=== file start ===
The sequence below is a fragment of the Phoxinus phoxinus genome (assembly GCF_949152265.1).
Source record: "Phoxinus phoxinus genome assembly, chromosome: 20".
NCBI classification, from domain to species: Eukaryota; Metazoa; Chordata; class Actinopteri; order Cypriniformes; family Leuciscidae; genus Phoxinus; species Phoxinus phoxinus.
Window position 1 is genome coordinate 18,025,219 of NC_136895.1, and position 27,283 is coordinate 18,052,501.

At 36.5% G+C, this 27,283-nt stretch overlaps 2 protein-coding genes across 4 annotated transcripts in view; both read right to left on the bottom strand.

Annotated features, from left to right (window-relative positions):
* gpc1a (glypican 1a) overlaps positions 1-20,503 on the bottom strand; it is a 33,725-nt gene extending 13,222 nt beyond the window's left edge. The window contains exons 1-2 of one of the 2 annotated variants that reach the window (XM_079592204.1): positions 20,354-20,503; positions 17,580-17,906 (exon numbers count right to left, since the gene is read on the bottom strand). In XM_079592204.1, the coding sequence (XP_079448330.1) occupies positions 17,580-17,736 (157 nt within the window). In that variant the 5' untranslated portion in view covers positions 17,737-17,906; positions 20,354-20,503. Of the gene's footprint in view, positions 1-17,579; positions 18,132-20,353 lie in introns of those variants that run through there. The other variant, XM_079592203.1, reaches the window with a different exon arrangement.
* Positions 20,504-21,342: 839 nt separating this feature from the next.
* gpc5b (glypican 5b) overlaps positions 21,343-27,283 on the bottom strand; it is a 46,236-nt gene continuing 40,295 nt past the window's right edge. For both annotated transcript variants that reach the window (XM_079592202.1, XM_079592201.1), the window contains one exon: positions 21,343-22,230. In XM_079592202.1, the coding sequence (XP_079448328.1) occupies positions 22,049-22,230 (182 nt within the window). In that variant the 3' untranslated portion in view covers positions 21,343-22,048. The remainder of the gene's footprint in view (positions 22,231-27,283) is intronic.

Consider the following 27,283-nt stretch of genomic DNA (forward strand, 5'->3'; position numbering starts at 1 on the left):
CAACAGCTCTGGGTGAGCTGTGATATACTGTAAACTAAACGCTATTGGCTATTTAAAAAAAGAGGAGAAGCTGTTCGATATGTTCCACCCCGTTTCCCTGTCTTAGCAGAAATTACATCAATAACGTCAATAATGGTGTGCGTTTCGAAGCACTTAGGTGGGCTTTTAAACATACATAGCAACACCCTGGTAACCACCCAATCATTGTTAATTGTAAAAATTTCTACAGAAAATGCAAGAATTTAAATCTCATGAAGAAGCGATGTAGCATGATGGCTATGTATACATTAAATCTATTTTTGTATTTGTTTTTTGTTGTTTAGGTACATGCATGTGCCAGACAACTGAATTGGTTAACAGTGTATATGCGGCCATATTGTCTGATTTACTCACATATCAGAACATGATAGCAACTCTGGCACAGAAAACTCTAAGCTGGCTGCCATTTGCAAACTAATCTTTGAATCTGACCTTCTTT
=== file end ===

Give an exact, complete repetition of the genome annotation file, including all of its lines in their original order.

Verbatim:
The sequence below is a fragment of the Phoxinus phoxinus genome (assembly GCF_949152265.1).
Source record: "Phoxinus phoxinus genome assembly, chromosome: 20".
NCBI classification, from domain to species: Eukaryota; Metazoa; Chordata; class Actinopteri; order Cypriniformes; family Leuciscidae; genus Phoxinus; species Phoxinus phoxinus.
Window position 1 is genome coordinate 18,025,219 of NC_136895.1, and position 27,283 is coordinate 18,052,501.

At 36.5% G+C, this 27,283-nt stretch overlaps 2 protein-coding genes across 4 annotated transcripts in view; both read right to left on the bottom strand.

Annotated features, from left to right (window-relative positions):
* gpc1a (glypican 1a) overlaps positions 1-20,503 on the bottom strand; it is a 33,725-nt gene extending 13,222 nt beyond the window's left edge. The window contains exons 1-2 of one of the 2 annotated variants that reach the window (XM_079592204.1): positions 20,354-20,503; positions 17,580-17,906 (exon numbers count right to left, since the gene is read on the bottom strand). In XM_079592204.1, the coding sequence (XP_079448330.1) occupies positions 17,580-17,736 (157 nt within the window). In that variant the 5' untranslated portion in view covers positions 17,737-17,906; positions 20,354-20,503. Of the gene's footprint in view, positions 1-17,579; positions 18,132-20,353 lie in introns of those variants that run through there. The other variant, XM_079592203.1, reaches the window with a different exon arrangement.
* Positions 20,504-21,342: 839 nt separating this feature from the next.
* gpc5b (glypican 5b) overlaps positions 21,343-27,283 on the bottom strand; it is a 46,236-nt gene continuing 40,295 nt past the window's right edge. For both annotated transcript variants that reach the window (XM_079592202.1, XM_079592201.1), the window contains one exon: positions 21,343-22,230. In XM_079592202.1, the coding sequence (XP_079448328.1) occupies positions 22,049-22,230 (182 nt within the window). In that variant the 3' untranslated portion in view covers positions 21,343-22,048. The remainder of the gene's footprint in view (positions 22,231-27,283) is intronic.

Consider the following 27,283-nt stretch of genomic DNA (forward strand, 5'->3'; position numbering starts at 1 on the left):
CAACAGCTCTGGGTGAGCTGTGATATACTGTAAACTAAACGCTATTGGCTATTTAAAAAAAGAGGAGAAGCTGTTCGATATGTTCCACCCCGTTTCCCTGTCTTAGCAGAAATTACATCAATAACGTCAATAATGGTGTGCGTTTCGAAGCACTTAGGTGGGCTTTTAAACATACATAGCAACACCCTGGTAACCACCCAATCATTGTTAATTGTAAAAATTTCTACAGAAAATGCAAGAATTTAAATCTCATGAAGAAGCGATGTAGCATGATGGCTATGTATACATTAAATCTATTTTTGTATTTGTTTTTTGTTGTTTAGGTACATGCATGTGCCAGACAACTGAATTGGTTAACAGTGTATATGCGGCCATATTGTCTGATTTACTCACATATCAGAACATGATAGCAACTCTGGCACAGAAAACTCTAAGCTGGCTGCCATTTGCAAACTAATCTTTGAATCTGACCTTCTTT